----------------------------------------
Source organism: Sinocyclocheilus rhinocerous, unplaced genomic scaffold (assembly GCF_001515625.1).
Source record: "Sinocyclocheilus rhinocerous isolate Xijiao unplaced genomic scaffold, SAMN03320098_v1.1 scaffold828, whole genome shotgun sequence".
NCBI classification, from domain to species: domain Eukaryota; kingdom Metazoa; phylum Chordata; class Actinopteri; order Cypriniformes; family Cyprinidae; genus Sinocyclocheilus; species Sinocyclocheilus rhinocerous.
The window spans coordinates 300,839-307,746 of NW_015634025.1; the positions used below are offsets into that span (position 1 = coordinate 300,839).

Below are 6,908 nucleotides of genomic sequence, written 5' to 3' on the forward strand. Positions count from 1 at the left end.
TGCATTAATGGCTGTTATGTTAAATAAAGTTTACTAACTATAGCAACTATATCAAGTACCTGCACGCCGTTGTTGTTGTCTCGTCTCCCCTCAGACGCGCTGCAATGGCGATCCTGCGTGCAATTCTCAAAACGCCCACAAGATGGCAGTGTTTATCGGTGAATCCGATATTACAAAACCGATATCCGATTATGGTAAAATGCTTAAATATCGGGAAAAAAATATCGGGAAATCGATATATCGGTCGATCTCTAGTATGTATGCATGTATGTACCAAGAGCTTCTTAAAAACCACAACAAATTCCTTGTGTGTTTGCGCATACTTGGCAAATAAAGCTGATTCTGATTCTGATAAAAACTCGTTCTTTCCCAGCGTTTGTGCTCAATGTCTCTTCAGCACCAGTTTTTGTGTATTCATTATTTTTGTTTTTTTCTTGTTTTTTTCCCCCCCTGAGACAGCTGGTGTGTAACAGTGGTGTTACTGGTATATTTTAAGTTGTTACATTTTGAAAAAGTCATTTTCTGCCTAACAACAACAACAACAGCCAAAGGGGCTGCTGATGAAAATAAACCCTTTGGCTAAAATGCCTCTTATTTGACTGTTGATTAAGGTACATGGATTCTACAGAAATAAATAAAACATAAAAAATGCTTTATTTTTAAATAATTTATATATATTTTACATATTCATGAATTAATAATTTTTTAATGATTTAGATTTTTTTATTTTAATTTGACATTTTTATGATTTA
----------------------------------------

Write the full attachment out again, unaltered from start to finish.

Source organism: Sinocyclocheilus rhinocerous, unplaced genomic scaffold (assembly GCF_001515625.1).
Source record: "Sinocyclocheilus rhinocerous isolate Xijiao unplaced genomic scaffold, SAMN03320098_v1.1 scaffold828, whole genome shotgun sequence".
NCBI classification, from domain to species: domain Eukaryota; kingdom Metazoa; phylum Chordata; class Actinopteri; order Cypriniformes; family Cyprinidae; genus Sinocyclocheilus; species Sinocyclocheilus rhinocerous.
The window spans coordinates 300,839-307,746 of NW_015634025.1; the positions used below are offsets into that span (position 1 = coordinate 300,839).

Below are 6,908 nucleotides of genomic sequence, written 5' to 3' on the forward strand. Positions count from 1 at the left end.
TGCATTAATGGCTGTTATGTTAAATAAAGTTTACTAACTATAGCAACTATATCAAGTACCTGCACGCCGTTGTTGTTGTCTCGTCTCCCCTCAGACGCGCTGCAATGGCGATCCTGCGTGCAATTCTCAAAACGCCCACAAGATGGCAGTGTTTATCGGTGAATCCGATATTACAAAACCGATATCCGATTATGGTAAAATGCTTAAATATCGGGAAAAAAATATCGGGAAATCGATATATCGGTCGATCTCTAGTATGTATGCATGTATGTACCAAGAGCTTCTTAAAAACCACAACAAATTCCTTGTGTGTTTGCGCATACTTGGCAAATAAAGCTGATTCTGATTCTGATAAAAACTCGTTCTTTCCCAGCGTTTGTGCTCAATGTCTCTTCAGCACCAGTTTTTGTGTATTCATTATTTTTGTTTTTTTCTTGTTTTTTTCCCCCCCTGAGACAGCTGGTGTGTAACAGTGGTGTTACTGGTATATTTTAAGTTGTTACATTTTGAAAAAGTCATTTTCTGCCTAACAACAACAACAACAGCCAAAGGGGCTGCTGATGAAAATAAACCCTTTGGCTAAAATGCCTCTTATTTGACTGTTGATTAAGGTACATGGATTCTACAGAAATAAATAAAACATAAAAAATGCTTTATTTTTAAATAATTTATATATATTTTACATATTCATGAATTAATAATTTTTTAATGATTTAGATTTTTTTATTTTAATTTGACATTTTTATGATTTA